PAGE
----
Miami, February 25, 2020 -- Argentine authorities should conduct a quick and transparent investigation into a death threat made against journalist Diego Moranzoni and his family, and hold those responsible to account, the Committee to Protect Journalists said today.
On February 13, Moranzoni received messages via Instagram threatening to kill him and his family if he continued reporting on the murder of Fernando Báez, a young man who was killed in Buenos Aires province on January 18, Moranzoni told CPJ in a phone interview.
Moranzoni hosts the daily news and opinion program “Crónica 2020” on the privately owned nationwide broadcaster Crónica HD, and has been covering Báez’s case extensively, he said.
One of the messages read, “Stop talking, I'm in jail and they are telling me that you're going too far and it’s ugly. Stop talking because when I leave I [will] kill you, your family and your son,” according to news reports. The messages were sent from the account @maximothomsen19, which matches the name of Máximo Thomsen, one of the men charged and detained for Báez’s murder, according to press reports. Moranzoni told CPJ that he did not know who was actually behind the Instagram account.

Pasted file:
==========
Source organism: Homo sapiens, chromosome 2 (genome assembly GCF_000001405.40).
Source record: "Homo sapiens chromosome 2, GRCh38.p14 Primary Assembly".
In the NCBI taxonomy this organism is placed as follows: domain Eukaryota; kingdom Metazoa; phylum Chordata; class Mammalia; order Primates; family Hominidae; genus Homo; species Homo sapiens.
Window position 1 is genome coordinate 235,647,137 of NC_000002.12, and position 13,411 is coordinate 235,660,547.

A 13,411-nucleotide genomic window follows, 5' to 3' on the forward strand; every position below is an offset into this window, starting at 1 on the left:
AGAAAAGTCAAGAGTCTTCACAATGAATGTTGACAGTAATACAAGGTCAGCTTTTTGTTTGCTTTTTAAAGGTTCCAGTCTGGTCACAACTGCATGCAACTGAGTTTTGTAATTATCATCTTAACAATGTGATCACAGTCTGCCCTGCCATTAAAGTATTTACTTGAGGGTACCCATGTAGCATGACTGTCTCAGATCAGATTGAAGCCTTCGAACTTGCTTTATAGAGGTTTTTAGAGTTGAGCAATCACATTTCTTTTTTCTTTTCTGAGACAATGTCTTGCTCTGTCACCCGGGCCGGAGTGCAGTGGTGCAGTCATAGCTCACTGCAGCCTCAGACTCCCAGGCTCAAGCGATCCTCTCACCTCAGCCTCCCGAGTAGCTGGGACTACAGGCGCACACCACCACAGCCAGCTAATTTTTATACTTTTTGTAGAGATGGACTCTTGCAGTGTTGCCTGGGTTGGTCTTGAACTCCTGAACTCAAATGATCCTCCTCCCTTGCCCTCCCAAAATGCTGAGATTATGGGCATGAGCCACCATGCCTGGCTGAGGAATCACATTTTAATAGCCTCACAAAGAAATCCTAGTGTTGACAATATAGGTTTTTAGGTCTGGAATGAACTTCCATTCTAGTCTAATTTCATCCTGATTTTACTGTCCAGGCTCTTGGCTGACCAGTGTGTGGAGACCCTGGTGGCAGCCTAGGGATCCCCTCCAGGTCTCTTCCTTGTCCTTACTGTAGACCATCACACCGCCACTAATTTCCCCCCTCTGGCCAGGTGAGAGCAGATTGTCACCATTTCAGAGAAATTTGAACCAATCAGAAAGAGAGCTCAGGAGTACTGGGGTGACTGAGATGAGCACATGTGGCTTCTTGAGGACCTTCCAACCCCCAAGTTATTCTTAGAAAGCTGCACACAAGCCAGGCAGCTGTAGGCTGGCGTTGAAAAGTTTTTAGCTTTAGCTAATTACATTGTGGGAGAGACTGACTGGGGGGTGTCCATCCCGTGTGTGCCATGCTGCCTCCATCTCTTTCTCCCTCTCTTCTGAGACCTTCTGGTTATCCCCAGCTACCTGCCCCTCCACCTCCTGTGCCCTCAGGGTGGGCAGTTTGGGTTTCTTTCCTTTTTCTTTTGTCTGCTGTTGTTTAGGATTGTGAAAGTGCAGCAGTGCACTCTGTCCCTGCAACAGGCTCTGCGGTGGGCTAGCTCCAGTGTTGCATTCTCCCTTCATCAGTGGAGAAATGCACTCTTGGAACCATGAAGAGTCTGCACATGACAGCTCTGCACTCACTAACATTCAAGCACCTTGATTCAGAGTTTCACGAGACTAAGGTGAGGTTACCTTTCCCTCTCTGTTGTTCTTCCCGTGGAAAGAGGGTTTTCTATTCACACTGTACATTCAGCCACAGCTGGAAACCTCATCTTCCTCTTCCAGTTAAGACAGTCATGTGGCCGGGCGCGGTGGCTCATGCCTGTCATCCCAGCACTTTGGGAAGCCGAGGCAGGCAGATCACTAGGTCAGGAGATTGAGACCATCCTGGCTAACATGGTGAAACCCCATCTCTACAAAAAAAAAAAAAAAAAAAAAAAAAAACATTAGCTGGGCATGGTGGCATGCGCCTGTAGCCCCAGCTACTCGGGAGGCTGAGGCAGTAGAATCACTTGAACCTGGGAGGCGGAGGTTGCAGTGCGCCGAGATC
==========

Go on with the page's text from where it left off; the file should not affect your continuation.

Moranzoni told CPJ yesterday that he filed a complaint with police on February 15, but has not heard back from authorities.
“Threatening journalists and their families is unacceptable. Argentine authorities should promptly investigate the threats made against Diego Moranzoni and make it clear that they take such actions seriously,” said CPJ Central and South America Program Coordinator Natalie Southwick in New York. “Authorities must ensure that journalists can report safely and without fear that they will be attacked for their work.”
Moranzoni showed screenshots of the threats in an episode of “Crónica 2020” on February 14. The messages also included claims that Thomsen and the others arrested in the case are innocent.
Moranzoni told CPJ that he blocked @maximothomsen19 after receiving the messages, and has not received any other threats. The account has since been shut down.
CPJ’s phone calls to the Buenos Aires police went unanswered.